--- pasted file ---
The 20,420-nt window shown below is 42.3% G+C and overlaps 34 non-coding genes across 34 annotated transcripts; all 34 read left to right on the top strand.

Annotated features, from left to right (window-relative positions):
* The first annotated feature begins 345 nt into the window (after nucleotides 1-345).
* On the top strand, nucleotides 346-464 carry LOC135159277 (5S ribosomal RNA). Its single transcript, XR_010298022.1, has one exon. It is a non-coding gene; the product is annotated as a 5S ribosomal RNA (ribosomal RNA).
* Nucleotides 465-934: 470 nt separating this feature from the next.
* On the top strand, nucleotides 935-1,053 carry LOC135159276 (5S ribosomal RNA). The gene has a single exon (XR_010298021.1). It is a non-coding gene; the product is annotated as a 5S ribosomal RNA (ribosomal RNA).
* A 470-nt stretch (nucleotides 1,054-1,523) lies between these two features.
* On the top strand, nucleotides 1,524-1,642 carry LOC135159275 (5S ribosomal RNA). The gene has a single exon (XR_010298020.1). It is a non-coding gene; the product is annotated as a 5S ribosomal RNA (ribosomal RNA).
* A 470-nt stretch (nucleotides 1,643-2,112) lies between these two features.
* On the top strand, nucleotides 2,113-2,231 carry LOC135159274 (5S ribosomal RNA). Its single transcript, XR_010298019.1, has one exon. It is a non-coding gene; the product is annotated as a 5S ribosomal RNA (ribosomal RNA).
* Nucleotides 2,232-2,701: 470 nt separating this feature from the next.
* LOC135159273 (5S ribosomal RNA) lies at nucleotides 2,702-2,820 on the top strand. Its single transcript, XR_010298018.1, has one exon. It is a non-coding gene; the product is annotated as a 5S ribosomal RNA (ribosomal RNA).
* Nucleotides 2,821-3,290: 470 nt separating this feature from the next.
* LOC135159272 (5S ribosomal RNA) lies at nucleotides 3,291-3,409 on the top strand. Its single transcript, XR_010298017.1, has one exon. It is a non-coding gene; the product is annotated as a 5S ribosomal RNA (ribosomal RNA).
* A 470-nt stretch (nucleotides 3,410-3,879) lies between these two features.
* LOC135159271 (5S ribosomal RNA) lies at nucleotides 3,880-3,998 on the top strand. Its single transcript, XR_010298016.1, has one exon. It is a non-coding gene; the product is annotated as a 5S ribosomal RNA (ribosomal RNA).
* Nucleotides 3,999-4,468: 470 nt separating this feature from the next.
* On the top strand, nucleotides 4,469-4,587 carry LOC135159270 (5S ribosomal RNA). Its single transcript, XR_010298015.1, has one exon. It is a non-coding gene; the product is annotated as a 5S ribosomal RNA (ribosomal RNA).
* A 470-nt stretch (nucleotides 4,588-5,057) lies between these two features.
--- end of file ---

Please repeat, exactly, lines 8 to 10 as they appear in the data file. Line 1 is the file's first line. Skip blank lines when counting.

* On the top strand, nucleotides 1,524-1,642 carry LOC135159275 (5S ribosomal RNA). The gene has a single exon (XR_010298020.1). It is a non-coding gene; the product is annotated as a 5S ribosomal RNA (ribosomal RNA).
* A 470-nt stretch (nucleotides 1,643-2,112) lies between these two features.
* On the top strand, nucleotides 2,113-2,231 carry LOC135159274 (5S ribosomal RNA). Its single transcript, XR_010298019.1, has one exon. It is a non-coding gene; the product is annotated as a 5S ribosomal RNA (ribosomal RNA).